1. I have two tattoos. The first I got during the summer of 2000, and is of the Indian symbol for OM. I chose this because I spent a blissful three months in India and while there got a henna tattoo. Once I returned home I decided to have the henna version immortalised with a real one, a memory of my time travelling. My second tattoo I got a year later and is a small black and red dragon on my stomach, but alas, I do not have photos.

2. When I was thirteen I wrote a short story about a murderous demon dentist. This says a great deal about my feelings toward going to the dentist at the time. Those feelings haven’t changed much over the years–I still hate it and get that nervous wibbly feeling beforehand.

3. I spent my 20th birthday riding an elephant through a jungle in southern India. Best, and bumpiest, birthday ever.

4. An ex-boyfriend had a star named after me when we were together. I have a chart and certificate and everything; it’s something I just can’t throw out. If you’re wondering where the star can be found it’s 47m13s +19°34’43, in the Pisces constellation (apparently).

5. My first job when I was 15 was as a kennel maid at a boarding kennel and cattery. I basically got paid to walk, feed, groom, and snuggle dogs all day during school holidays and at weekends. It remains one of the best jobs I’ve ever had.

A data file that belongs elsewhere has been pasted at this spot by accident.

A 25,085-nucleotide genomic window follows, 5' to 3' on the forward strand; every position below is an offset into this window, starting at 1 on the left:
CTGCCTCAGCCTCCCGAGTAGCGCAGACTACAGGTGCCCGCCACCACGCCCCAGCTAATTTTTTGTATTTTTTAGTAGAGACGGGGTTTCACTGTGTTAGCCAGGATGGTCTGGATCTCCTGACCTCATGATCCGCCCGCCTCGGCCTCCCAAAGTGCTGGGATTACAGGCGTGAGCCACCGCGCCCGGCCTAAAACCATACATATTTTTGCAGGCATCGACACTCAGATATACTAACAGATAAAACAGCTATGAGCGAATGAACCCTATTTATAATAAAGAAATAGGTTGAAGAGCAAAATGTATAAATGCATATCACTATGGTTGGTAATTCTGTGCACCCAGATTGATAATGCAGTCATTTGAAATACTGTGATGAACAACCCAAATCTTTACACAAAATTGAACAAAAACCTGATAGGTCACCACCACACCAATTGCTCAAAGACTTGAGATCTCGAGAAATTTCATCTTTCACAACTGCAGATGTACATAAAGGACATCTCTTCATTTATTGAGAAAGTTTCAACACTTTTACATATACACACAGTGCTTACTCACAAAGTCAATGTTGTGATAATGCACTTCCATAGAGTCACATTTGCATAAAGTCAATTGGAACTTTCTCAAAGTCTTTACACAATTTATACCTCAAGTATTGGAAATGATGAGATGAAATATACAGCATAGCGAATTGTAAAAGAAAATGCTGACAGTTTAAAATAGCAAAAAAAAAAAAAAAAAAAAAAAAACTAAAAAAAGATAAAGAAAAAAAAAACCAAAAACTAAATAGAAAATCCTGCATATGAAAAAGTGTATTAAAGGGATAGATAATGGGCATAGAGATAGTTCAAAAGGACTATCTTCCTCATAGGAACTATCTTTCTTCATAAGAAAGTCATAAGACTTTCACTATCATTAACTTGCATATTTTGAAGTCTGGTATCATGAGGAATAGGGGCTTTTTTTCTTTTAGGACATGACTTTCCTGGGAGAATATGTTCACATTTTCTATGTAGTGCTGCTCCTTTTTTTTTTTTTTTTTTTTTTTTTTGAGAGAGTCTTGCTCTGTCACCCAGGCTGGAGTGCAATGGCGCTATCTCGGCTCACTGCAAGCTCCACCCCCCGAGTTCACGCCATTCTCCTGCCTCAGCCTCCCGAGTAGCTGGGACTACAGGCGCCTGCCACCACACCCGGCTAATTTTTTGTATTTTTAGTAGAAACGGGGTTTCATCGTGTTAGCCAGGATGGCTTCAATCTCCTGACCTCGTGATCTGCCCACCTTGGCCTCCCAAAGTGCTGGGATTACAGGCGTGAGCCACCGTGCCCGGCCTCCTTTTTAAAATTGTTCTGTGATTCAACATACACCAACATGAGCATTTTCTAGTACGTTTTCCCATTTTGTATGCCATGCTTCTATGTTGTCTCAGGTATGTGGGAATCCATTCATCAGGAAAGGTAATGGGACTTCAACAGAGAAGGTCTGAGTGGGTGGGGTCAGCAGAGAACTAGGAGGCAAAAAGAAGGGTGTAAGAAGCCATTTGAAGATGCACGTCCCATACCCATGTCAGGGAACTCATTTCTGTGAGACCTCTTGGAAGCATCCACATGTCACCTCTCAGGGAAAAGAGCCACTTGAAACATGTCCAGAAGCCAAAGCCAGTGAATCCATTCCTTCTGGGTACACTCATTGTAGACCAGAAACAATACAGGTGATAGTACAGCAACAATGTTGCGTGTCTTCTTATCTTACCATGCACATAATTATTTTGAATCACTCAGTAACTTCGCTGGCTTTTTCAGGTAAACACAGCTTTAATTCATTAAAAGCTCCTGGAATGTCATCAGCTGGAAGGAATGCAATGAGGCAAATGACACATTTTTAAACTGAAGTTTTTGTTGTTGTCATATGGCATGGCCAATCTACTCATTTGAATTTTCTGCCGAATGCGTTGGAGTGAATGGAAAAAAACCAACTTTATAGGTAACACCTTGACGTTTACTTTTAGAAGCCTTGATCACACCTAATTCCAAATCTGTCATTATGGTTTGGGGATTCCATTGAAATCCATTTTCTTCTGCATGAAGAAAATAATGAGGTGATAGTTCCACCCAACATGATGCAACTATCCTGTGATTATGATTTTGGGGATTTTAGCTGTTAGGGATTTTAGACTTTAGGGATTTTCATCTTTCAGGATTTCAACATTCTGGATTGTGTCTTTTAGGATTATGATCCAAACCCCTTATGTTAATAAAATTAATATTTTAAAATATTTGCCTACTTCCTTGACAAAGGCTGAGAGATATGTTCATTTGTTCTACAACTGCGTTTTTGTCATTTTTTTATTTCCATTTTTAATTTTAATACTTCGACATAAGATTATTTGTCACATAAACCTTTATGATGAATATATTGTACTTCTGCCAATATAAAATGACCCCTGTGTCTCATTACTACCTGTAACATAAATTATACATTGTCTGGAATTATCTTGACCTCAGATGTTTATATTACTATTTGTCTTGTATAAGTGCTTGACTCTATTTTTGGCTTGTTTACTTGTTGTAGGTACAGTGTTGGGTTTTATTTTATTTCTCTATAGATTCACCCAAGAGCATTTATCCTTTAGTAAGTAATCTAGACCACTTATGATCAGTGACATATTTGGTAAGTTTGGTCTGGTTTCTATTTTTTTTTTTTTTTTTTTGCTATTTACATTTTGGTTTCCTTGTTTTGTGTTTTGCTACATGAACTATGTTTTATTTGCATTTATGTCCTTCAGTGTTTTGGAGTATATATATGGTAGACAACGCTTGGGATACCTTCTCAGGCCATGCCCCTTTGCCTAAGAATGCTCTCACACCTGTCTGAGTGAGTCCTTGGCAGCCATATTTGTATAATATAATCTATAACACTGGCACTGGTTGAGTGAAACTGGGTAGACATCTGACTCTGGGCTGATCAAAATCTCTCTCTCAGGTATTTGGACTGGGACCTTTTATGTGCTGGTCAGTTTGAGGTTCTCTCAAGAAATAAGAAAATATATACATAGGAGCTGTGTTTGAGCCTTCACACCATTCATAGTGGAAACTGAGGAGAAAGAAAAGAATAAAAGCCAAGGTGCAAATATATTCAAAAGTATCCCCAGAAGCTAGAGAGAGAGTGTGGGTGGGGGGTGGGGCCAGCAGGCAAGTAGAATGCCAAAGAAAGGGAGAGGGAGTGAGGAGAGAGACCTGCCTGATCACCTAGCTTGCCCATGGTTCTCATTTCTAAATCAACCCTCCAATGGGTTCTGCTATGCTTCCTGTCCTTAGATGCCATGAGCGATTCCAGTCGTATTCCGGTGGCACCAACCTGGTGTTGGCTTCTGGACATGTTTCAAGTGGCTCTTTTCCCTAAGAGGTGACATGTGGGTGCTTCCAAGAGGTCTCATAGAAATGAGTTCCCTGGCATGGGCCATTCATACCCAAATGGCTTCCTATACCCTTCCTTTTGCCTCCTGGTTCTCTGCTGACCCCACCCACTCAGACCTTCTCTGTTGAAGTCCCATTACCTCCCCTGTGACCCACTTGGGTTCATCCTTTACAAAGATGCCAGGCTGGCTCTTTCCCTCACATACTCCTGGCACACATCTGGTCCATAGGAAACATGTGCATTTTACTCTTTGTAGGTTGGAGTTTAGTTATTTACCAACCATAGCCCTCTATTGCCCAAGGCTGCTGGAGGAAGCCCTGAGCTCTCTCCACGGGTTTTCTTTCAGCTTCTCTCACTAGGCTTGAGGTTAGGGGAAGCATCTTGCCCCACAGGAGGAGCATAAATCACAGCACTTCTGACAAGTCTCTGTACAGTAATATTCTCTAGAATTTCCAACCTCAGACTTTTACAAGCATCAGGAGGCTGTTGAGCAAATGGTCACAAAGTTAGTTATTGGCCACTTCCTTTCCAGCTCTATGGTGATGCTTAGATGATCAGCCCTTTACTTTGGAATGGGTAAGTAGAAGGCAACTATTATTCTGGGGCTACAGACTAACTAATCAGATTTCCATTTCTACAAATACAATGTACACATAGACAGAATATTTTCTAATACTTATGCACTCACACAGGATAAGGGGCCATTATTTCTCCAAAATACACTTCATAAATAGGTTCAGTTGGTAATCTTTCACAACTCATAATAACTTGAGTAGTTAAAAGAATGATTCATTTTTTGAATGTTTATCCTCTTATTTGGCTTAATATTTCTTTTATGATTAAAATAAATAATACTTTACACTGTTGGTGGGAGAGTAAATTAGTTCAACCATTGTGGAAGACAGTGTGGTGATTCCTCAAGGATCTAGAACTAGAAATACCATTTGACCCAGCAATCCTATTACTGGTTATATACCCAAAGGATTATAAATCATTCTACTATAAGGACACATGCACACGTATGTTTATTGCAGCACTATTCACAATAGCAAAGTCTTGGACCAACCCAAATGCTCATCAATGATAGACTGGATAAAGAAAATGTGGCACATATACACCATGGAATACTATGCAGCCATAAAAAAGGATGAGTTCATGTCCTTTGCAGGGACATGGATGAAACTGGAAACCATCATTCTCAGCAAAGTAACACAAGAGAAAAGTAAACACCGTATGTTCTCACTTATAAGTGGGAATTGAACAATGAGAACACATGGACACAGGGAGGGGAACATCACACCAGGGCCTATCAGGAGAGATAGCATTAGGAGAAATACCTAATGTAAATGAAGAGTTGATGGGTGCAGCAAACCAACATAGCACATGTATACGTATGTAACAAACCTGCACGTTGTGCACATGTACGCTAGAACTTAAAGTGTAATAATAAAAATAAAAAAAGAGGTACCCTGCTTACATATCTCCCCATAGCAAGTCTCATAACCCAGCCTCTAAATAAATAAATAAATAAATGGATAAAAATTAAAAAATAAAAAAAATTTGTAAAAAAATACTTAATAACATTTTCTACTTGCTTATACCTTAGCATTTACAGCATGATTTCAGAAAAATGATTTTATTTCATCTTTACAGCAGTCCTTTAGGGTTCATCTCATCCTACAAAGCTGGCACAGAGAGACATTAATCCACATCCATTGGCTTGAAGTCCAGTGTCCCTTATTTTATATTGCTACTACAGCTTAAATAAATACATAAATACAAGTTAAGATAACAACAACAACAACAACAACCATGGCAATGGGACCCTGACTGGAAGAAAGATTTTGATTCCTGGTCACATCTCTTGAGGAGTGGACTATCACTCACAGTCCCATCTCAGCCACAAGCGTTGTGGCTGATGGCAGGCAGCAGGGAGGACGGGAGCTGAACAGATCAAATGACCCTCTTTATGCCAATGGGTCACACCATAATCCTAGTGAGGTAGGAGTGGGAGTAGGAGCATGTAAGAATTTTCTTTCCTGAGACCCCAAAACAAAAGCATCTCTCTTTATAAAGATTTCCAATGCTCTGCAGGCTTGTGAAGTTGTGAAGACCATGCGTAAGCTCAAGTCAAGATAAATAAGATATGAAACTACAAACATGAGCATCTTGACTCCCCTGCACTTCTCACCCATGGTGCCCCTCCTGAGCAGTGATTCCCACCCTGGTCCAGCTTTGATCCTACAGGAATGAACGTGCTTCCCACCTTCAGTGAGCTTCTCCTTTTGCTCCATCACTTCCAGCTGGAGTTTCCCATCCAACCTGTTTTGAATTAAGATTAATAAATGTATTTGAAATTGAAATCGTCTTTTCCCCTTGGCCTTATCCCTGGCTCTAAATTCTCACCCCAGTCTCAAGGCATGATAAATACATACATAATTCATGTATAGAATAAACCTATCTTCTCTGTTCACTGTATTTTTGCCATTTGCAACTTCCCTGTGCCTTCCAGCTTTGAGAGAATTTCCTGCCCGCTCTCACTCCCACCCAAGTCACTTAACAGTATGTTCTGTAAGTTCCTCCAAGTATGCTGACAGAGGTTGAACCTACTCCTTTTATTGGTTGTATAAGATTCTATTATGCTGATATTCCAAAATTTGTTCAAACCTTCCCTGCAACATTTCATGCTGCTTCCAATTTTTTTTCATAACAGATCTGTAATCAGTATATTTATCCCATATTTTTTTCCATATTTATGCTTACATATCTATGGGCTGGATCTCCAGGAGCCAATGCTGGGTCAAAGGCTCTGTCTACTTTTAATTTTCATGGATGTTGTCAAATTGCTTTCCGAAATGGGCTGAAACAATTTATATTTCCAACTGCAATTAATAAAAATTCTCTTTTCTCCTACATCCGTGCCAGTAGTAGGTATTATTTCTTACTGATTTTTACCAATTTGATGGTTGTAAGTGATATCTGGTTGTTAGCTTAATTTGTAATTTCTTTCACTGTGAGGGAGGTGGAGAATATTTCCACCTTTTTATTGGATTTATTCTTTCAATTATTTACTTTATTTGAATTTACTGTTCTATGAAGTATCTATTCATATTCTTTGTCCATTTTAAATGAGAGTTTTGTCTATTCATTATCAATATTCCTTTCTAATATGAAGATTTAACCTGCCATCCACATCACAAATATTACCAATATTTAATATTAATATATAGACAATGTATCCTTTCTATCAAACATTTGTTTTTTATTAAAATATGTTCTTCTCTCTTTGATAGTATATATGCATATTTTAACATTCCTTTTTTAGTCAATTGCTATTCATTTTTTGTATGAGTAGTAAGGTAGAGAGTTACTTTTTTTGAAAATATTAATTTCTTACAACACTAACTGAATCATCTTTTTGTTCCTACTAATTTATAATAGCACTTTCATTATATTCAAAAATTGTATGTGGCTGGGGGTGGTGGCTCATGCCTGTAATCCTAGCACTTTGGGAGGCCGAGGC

6. When I was but a wee young thing, I would remove a small drain cover outside my house and dangle my feet down the well. My parents have photos of me doing this. It signalled a lifelong love affair with water. Sadly, I also lost a wind-up toy fish originally intended for bath times, which wasn’t so great.

7. Possibly my favourite book of all time is The Talisman by Stephen King and Peter Straub. To me, it is unadulterated epic dark fantasy, unhindered by pasted-on romance and silly narrative devices. For this reason, I can forgive its sometimes long-winded descriptive passages. Jack Sawyer and Richard Sloat are two of my favourite coming-of-age characters, and their pure, bittersweet friendship moves me every time I read it. And lovely, loyal Wolf! Wolf! I was devastated by the sequel Black House (not even going to link to it). It was like reading a book from an entirely different fictionverse.

Feel free to take this meme and run with it on your own blog. Drop a link here too and I’ll check it out.

Powered by WordPress & Theme by Anders Norén